Next, ammonium sulphate precipitation fraction P 67% (precipitating between 41% and 67% ammonium sulphate), which showed the highest enzyme activity after addition of manganese ions, was further separated by ion exchange chromatography at pH 3.9. All fractions were assayed for enzyme activity and additionally subjected to SDS-PAGE. The fractions that showed the highest enzymatic activity and exhibited the least number of protein bands in SDS-PAGE were pooled and further purified via size exclusion chromatography on a Superdex 200 10/300 gel filtration column. Subsequently, the enzymatic activity of the resulting fractions was determined and the samples were analysed by SDS- and Blue Native-PAGE (Figure 4), respectively. Overall, a 52-fold purification of the studied nitrile hydratases compared to the original cell free extract was obtained (Table 1).
|Purification step||Total protein (mg)||Total activity (U)||Specific activity (U/mg)||Yield (%)|
|Ammonium sulphate fractionation||30.9||10.8||0.35||29.9|
|HiTrap Q Sepharose XL||2.4||1.08||0.45||2.9|
|Superdex 200 10/300||0.05||0.81||16.2||1.3|
The SDS-PAGE of the most active SEC fractions revealed two prominent bands at 26 and 72 kDa (Figure 4B), which might correspond to the α and β-subunits found in bacterial nitrile hydratases . In line with this, the intensity of the 26 and 72 kDa bands diminishes gradually in fractions 14–20, which coincides with the decrease in specific activity. Further analysis of the SEC fractions by non-denaturing Blue Native-PAGE (Figure 4A) showed two prominent bands at 146 and 242 kDa, which might correspond to the nitrile hydratases of A. cavernicola. To analyse this in more detail, a SEC fraction with high nitrile hydratase activity (equivalent to fraction 14) was separated by non denaturating Blue Native-PAGE in duplicate. After gel electrophoresis, the gel was cut in two parts. One half (gel A) contained only the sample while the second half (gel B) contained a protein molecular weight standard in addition to the sample. Subsequently, gel B was stained with Coomassie solution according to Dyballa & Metzger  whereas gel A was kept overnight in MES buffer at 8 °C. On the following day, the bands at 146 and 242 kDa were excised from gel A (not stained) based at the height of the Coomassie stained protein bands on gel B. Additionally, three arbitrarily chosen gel segments from gel A that did not correspond to either the 146 or the 242 kDa band were excised. All excised gel segments were incubated in a buffer solution pH 7.8 containing 7.5 mM manganese ions. Following addition of aeroplysinin-1 (1) and further incubation for 20 min at 21 °C, the enzymatic activity was analysed by HPLC. As depicted in Figure 5, the excised gel segments at 146 and at 242 kDa clearly showed nitrile hydratase activity, which was not observed for the control samples, indicating that the sponge A. cavernicola or its symbiotic microorganisms contain at least two nitrile hydratases.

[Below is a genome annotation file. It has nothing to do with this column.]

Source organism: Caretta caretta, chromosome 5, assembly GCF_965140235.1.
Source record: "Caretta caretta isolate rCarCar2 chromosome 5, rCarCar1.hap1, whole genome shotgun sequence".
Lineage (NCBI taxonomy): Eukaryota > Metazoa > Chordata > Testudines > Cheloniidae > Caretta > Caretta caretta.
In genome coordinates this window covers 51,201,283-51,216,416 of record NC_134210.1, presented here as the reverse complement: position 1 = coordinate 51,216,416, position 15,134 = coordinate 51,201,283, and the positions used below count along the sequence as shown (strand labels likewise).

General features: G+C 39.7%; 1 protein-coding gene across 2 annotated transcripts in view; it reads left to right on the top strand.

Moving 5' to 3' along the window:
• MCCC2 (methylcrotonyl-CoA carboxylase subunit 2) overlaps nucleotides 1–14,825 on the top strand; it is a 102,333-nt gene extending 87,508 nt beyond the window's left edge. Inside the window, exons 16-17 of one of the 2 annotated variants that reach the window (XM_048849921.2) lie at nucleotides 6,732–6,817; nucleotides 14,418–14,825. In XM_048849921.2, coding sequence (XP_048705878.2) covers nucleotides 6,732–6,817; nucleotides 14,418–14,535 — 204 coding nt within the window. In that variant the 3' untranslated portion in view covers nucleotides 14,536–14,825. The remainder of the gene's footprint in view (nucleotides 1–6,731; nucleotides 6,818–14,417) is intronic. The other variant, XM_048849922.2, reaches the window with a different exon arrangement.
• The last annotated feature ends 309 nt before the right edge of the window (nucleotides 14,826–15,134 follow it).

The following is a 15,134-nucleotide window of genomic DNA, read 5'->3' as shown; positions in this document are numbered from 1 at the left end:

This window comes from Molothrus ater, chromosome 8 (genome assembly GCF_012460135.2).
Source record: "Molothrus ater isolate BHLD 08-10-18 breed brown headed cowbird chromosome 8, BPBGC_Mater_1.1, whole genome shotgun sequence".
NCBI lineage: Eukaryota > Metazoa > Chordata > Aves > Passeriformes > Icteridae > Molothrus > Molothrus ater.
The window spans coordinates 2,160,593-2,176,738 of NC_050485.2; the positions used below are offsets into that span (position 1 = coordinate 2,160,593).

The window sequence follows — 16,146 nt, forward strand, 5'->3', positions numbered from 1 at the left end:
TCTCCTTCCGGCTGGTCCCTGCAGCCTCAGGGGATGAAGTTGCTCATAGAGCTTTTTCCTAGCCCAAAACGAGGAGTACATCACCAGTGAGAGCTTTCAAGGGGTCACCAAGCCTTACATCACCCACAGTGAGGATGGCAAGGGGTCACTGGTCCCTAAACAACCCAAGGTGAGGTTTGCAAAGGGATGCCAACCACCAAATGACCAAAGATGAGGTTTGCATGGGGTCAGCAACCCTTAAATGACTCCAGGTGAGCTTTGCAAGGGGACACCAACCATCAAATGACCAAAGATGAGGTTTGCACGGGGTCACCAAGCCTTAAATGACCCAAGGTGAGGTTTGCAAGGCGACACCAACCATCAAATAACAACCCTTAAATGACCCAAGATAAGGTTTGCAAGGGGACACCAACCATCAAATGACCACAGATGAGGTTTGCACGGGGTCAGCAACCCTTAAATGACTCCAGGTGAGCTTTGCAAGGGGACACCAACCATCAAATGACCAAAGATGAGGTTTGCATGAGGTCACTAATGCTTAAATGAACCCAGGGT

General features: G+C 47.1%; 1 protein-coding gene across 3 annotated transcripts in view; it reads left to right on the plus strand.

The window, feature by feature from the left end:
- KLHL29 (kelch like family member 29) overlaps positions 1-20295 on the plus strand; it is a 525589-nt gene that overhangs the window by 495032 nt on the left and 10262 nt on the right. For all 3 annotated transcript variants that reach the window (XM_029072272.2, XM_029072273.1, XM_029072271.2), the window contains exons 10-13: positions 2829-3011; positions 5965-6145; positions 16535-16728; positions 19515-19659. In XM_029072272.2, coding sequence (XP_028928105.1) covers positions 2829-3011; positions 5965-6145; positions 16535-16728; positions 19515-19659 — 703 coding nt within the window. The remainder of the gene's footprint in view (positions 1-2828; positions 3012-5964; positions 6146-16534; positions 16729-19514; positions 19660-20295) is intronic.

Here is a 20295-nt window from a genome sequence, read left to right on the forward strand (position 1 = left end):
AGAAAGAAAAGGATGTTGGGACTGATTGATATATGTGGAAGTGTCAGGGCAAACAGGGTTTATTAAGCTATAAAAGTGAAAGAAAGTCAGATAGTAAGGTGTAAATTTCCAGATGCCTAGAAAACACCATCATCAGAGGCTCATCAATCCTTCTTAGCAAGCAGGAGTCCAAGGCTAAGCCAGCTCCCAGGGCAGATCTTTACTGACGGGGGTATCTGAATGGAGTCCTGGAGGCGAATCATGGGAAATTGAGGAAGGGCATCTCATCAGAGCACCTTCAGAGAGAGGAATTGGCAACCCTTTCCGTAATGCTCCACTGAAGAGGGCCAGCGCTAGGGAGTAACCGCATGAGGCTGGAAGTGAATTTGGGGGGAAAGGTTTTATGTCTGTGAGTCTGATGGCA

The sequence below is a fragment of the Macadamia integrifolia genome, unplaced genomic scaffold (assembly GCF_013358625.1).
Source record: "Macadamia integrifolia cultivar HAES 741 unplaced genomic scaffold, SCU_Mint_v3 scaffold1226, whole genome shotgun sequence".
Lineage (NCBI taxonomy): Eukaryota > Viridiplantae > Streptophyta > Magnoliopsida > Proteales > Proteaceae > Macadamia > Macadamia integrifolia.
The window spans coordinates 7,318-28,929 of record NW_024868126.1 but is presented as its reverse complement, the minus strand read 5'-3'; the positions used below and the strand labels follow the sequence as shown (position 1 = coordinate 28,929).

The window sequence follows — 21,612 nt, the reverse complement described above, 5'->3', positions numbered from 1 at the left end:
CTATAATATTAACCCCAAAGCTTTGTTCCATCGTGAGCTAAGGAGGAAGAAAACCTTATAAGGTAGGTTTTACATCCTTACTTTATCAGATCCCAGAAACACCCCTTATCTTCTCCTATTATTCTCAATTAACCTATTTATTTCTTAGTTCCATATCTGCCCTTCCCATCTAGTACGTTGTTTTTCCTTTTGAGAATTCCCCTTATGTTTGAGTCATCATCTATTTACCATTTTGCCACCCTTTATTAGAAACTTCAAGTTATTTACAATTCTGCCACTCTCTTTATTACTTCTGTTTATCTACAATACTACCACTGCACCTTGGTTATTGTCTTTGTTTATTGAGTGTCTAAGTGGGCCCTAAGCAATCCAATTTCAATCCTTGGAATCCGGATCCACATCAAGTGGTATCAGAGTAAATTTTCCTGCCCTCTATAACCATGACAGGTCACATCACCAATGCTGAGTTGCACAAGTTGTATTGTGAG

To obtain sequence information on the nitrile hydratases, the 26 and 72 kDa bands in SDS-PAGE were digested with trypsin and the resulting peptides were analysed by mass spectrometry. For the latter de-novo sequencing was employed, which derives the peptide sequences solely from the tandem mass spectrum (MS/MS; for details see ). Unfortunately, the five peptides (8–20 amino acids in length; see Table 2) of which the sequence could be identified by de-novo sequencing did not show any homology to known nitrile hydratases using Blastp (BLASTP 2.2.28+) . However due to the fact that de-novo sequencing cannot differentiate leucine and isoleucine residues (due to the identical mass) and has difficulties to distinguish lysine and glutamine residues (very similar mass) it is difficult to identify homologies.
Further characterisation of the studied nitrile hydratases revealed a temperature optimum at 41 °C (Figure 6A). The pH optimum of the enzyme was detected at pH 7.8 (Figure 6B), which is similar to the pH of ambient sea water. Due to the low solubility of aeroplysinin-1 (1) in aqueous methanolic solution that was used for the enzymatic in vitro enzyme assay Michaelis-Menten kinetics did not give satisfactory results both for Km and for Vmax as saturation of the enzyme was not reached before the substrate aeroplysinin-1 precipitated at concentrations higher than 36 mM.